Six Mistakes to Avoid When Closing a Deal

Written by Patrick Rhatigan

March 15th, 2019

Six Mistakes to Avoid When Closing a Deal

B2B sales is incredibly complicated because of the ever changing nature of clients and the inconsistent blind spots that are involved with closing sales deals.  Even with the most innovative sales tools and competitively priced services, you can still fail if you’re not aware of the steps to avoid through the sales process.

So what are the seven features that might be holding you back from closing the deal?

  1. Only going after large deals

  2. Not incorporating other members of the team

  3. Not diversifying your contact methods

  4. Overselling yourself or the product

  5. Overlooking Necessary Questions

  6. Not directly asking for the deal

1. Only Going After Large Deals

Several business suffer reaching their full potential because they fail to target the correct industry space.  Similarly targeting the wrong audience within the correct industry is just as painful.  Businesses in general tend to go after the large enterprise deals to elevate their product.  However, more often than not they’re squandering precious pennies by attempting to reach audiences that are saturated with similar attempts. 

So how can a business obtain the status their desiring without setting their sights on larger entities? 

Start small. Smaller businesses can prove fruitful and benefit your business in one go.  Smaller businesses tend to be easier to maintain and please, all while keeping costs low for your business. Smaller businesses – at the beginning of your brand – help you to stay away from high risk ventures and grow your capacity for truly nurturing a brand.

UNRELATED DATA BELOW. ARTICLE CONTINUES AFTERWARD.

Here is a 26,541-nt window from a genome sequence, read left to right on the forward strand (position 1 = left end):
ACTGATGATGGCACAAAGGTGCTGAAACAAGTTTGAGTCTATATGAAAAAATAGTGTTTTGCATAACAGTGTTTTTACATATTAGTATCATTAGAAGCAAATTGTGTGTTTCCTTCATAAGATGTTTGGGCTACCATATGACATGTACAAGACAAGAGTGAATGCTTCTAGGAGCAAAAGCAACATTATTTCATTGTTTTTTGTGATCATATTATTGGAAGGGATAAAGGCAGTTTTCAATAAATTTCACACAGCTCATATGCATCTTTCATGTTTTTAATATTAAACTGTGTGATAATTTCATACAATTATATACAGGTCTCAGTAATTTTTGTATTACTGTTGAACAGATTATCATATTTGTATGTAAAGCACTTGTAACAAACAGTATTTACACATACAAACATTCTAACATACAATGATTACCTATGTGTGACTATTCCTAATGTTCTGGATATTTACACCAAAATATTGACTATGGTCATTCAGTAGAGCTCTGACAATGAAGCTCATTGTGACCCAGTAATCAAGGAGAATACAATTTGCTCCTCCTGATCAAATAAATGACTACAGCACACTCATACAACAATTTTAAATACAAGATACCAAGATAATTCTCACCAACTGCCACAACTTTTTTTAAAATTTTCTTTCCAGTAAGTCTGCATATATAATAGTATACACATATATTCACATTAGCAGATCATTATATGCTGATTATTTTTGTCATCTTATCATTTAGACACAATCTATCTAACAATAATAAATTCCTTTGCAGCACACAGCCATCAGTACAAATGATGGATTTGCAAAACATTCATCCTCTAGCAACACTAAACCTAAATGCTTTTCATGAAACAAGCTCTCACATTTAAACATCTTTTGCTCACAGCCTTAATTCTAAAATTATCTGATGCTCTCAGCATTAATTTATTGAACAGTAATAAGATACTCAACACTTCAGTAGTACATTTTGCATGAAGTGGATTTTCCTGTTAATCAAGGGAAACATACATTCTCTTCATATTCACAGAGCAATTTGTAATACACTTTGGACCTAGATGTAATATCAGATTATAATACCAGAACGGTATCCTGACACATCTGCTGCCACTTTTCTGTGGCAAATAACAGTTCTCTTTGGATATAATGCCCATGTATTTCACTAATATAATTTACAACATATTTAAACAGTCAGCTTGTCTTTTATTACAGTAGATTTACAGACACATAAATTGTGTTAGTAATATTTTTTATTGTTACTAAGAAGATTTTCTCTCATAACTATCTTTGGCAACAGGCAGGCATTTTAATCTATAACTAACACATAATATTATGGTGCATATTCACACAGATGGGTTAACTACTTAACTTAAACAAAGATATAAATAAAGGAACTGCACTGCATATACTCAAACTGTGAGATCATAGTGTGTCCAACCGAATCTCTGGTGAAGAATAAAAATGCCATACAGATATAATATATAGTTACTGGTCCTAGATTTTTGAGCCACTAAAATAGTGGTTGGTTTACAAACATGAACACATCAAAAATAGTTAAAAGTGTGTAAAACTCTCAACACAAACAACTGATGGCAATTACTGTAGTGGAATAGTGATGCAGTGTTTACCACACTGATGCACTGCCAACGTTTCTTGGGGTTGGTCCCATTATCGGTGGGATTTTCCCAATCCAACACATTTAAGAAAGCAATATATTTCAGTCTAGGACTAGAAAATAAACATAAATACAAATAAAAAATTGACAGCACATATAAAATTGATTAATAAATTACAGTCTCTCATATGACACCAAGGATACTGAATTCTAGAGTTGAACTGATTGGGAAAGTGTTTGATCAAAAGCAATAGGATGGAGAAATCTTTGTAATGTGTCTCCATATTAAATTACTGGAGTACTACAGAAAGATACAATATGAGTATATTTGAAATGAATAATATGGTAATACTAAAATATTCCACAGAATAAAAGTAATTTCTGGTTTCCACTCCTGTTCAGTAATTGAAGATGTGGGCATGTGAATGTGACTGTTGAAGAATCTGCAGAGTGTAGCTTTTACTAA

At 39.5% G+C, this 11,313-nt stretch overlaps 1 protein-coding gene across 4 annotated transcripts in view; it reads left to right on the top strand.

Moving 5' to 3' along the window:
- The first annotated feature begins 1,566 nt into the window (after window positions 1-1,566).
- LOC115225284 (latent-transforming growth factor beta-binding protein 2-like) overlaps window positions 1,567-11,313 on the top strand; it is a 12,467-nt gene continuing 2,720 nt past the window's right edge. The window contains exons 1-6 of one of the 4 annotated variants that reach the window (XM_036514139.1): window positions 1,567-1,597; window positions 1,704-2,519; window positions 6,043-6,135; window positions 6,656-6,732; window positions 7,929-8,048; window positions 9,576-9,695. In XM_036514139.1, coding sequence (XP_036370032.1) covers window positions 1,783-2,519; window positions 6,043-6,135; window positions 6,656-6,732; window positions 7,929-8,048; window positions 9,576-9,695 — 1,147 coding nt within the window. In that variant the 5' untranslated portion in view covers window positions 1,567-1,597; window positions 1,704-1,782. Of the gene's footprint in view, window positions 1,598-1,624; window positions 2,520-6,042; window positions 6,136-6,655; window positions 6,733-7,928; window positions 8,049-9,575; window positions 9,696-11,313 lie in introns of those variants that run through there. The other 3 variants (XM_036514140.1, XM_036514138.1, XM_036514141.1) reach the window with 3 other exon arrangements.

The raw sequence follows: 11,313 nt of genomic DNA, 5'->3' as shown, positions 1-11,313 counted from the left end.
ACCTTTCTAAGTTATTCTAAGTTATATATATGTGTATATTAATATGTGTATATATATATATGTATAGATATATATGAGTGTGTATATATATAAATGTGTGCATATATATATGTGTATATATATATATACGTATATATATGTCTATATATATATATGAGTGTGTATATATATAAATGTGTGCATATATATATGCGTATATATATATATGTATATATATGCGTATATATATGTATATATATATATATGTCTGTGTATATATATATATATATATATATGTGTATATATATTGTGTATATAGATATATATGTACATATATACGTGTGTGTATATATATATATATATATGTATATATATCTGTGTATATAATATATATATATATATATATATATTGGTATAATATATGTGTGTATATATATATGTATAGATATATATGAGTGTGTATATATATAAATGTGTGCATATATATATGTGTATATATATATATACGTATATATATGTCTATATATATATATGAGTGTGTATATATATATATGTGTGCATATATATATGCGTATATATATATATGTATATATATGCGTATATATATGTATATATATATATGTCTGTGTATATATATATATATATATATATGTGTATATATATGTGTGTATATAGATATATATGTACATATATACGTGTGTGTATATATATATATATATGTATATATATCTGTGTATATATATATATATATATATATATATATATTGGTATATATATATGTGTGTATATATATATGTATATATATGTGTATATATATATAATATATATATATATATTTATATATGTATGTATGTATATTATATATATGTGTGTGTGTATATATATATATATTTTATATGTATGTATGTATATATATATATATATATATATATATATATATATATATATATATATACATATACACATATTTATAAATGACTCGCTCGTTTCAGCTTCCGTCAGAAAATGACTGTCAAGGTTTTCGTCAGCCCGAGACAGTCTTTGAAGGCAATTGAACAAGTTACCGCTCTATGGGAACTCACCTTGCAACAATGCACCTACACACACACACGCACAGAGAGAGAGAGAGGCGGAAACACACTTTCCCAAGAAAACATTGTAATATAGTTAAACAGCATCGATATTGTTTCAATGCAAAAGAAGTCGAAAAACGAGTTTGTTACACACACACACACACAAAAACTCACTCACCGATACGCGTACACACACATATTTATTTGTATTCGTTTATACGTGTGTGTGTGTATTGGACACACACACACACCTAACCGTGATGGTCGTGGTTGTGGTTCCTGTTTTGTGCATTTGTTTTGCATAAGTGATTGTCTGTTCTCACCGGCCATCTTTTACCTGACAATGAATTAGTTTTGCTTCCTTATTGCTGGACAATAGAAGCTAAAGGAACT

Evidence speaks for itself.  Thus, if you can successfully nurture a brand and grow their business, you’ve created a status in a market space that is fueled by social proof. You can’t buy that level of notoriety. 

Don’t abandon the bigger companies, but remember not to neglect the smaller corporations that are just as important for your growth. 2

2. Not Incorporating Other Members of the Team

Keeping interactions one on one may seem like the fastest and most hassle free route to success.  However, this isn’t the case.  The sales cycle for B2B operations are complex because of the sheer number of people that must be involved in closing the sale.  The company you’re pitching to will almost never rely strictly on one persons knowledge to sign on to your product.  Thus, why should you?  In the role of the salesperson it’s pertinent to bring key members in on discussions to answer customers questions with ease. 

If you’re selling an online service, looping in your software developers and direct product managers that will be working with said client will strengthen the sales process.  These experts can answer questions directly and eliminate any confusing aspects of the sale.  In doing such, you’ve become a diligent party and related them to the product in a new way.

Including the parties that are responsible for various elements of your product, shows credibility that can’t be given otherwise.

3. Not Diversifying Your Contact Methods

In an age where most every human texts, calls, sends emails, instant messages, communicates via social media, and much more on a daily basis, why wouldn’t you capitalize those same avenues when attempting to close a deal?

Take a look at how your prospect first came to reach you.  If they found your product through social media, an online platform separated from the reality of human contact, perhaps a phone call doesn’t best fit the next step for reaching them.  Investigate what your customer responds to best and contact them on their terms.